Nagsasa Cove: Comic timings

photo 2
Abbey in this strange lake in Nagsasa Cove, February 2014

What was supposed to be a relaxing sleep left me with an aching back on Sunday morning, inside a blue tent I happily put up the afternoon before. It took me a second to realize how my thin fleece blanket was the only thing separating my back and the uneven floor I inferred was from the grooves in the sand. I looked around to see Calvin sleeping with some strange headgear wrapped around his head like a cartoon madman. I could hear whispers coming from the hut that I quickly recalled was a few steps away from our tents. The voices belonged to three of my friends without sleep from the night we spent grilling liempo and marshmallows over our own little bonfire that Karl painstakingly lit up, sharing three things we looked for in a soulmate instead of campfire stories and drinking cheap alcohol grabbed from the 7Eleven in the nearby town while staring up at the many stars that only come out for places like this.

I was in Nagsasa Cove (San Antonio, Zambales) – this quiet little cove with an exceptionally beautiful lake with no cemented structures save for a 4-cubicle bathroom. It was a last minute decision to escape to a place that I’ve never heard of before with zero electricity and network coverage. It seemed perfect, just a quiet place where I can relax and fall asleep to the alternating sound of the waves and my outdated ipod with the beach-salty taste not leaving my lips.

In a rush to relax, I sneaked out of our tent with just my blanket and my music to find a nice spot on the shore with a good balance of shade and sunlight, of the waves and the quiet – exactly like how I pictured it on the long bus ride going to this place. I lay there looking up at the bright blue sky with OneRepublic playing in my ears – scrambling for the thoughts I have prepared to think about at this very moment and at this very context, but instead, got a clear mind that I could almost hear echoing on itself.

I tried to watch the clouds above and the small waves of the sea, feel the ironic cold weather of that sunny morning and the eerie silence made by a number of tourists sleeping soundly inside colorful tents that lined up the cove; all in an effort to gain some profound sense of peace and calm, something I expected from a beach disconnected from the hustle and bustle metaphorically and literally. And just when the buildup of this dramatically piercing silence was about to form a thought in my mind, Calvin appeared still in his ridiculous headgear and said in comic timing only he can pull off, “I feel sh-t-y.”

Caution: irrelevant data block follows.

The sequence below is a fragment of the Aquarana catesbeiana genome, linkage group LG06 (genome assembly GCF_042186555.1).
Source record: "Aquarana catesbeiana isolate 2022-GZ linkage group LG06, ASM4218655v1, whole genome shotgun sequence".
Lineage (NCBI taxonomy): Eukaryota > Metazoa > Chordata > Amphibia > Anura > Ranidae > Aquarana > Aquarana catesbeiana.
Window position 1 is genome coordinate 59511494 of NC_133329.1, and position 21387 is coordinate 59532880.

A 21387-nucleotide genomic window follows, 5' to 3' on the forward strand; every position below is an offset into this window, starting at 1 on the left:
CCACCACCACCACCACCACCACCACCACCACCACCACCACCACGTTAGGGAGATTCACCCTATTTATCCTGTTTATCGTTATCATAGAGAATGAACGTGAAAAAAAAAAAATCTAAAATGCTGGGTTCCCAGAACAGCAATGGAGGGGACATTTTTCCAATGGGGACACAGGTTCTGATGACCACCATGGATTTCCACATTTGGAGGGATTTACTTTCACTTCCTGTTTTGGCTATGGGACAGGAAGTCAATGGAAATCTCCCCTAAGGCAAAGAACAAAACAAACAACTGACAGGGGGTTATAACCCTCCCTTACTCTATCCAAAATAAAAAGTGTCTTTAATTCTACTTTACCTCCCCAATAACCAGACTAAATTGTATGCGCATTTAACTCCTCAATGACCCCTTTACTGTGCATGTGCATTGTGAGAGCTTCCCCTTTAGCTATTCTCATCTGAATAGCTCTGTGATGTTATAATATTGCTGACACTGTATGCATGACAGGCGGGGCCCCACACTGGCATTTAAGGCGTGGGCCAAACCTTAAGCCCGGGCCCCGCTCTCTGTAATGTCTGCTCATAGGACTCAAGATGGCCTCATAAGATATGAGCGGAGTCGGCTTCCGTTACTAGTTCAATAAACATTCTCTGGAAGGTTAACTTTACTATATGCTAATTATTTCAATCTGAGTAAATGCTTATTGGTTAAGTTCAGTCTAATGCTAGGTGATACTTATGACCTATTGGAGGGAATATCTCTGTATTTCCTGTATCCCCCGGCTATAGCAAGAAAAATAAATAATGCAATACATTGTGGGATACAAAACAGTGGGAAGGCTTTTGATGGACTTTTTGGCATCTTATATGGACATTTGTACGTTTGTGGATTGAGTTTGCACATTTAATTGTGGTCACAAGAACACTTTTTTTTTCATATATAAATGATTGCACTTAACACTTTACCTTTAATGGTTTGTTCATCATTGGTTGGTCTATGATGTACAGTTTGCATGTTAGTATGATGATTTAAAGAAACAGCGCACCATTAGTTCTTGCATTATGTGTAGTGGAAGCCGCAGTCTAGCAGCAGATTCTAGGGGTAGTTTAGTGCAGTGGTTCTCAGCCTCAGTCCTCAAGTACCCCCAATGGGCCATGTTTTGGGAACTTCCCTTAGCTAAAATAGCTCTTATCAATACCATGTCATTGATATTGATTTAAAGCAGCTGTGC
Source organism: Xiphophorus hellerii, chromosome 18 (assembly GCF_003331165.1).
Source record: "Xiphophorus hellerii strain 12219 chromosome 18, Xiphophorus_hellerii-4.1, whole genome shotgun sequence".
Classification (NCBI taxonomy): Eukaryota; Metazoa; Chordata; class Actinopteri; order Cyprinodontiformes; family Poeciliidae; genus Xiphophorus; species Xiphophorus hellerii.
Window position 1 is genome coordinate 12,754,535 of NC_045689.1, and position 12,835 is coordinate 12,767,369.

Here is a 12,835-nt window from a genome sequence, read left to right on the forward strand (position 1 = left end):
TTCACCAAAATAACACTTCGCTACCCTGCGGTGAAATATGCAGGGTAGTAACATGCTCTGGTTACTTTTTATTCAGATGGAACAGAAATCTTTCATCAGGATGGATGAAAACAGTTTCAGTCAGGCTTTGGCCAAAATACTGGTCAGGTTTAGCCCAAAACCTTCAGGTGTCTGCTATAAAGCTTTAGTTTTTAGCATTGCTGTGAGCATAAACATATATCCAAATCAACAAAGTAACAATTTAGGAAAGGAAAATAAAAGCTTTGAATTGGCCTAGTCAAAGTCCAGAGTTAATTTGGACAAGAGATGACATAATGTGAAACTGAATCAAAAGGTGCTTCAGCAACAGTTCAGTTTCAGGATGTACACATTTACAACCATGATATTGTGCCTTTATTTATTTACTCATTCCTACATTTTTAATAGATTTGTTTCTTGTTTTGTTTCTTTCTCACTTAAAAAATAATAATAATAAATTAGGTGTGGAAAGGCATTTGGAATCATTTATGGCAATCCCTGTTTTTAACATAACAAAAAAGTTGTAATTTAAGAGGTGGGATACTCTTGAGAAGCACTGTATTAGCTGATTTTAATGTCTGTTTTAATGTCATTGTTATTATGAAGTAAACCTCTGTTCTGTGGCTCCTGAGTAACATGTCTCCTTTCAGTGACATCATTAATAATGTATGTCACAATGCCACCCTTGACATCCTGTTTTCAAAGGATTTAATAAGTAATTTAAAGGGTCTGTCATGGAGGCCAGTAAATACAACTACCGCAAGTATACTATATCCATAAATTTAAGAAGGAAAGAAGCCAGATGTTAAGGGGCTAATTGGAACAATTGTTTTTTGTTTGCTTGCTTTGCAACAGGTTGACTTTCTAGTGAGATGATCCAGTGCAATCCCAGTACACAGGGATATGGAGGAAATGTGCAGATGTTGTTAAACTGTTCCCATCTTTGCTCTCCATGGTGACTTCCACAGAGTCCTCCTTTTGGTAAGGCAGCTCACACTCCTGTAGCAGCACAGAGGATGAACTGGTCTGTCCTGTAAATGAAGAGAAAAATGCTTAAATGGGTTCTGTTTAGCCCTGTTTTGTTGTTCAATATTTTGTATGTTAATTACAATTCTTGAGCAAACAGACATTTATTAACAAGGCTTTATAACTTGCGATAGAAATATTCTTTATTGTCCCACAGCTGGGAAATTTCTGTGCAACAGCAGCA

photo 3(1)photo 4(1)photo 5(1)Nagsasa2photo 3photo 5photo 4(2)photo 2(3)Visit Nagsasa Cove! Excluding food, Php3,000 was more than enough for the entire weekend. We rode a bus bound for Anawangin after (missing the first bus out at 4/5 am). We got to The Beach Place at around 2 pm, they provided us with the tents, the “space”, firewood, a cooking area, cooking pots and pans. They also arranged for our boat ride from San Antonio to the cove and to Capones Island, famous for its lighthouse, on the way back to town. We were supposed to skip this island but our boat-mates insisted that we pass by even for just a short while. I think we ended up spending more than 15 minutes trying to battle it out with the waves and the rocks only to come out with cuts and bruises and tons of laughter. We spent at least another 15 minutes going up to this famous lighthouse and from there spent at least another hour going up the rust-covered ladders that took you to the viewing deck. I think we only got over this ideal of a physically and emotional stress-free weekend on that island, just  minutes from when our phones started buzzing again, and only then did we really laugh our good laughs, just enough to knock us out on the long bus back to reality.

All photos taken with my iphone, no filters all the way!


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Hi, I'm Timmy. I believe in writing as a therapy, global warming and true love.

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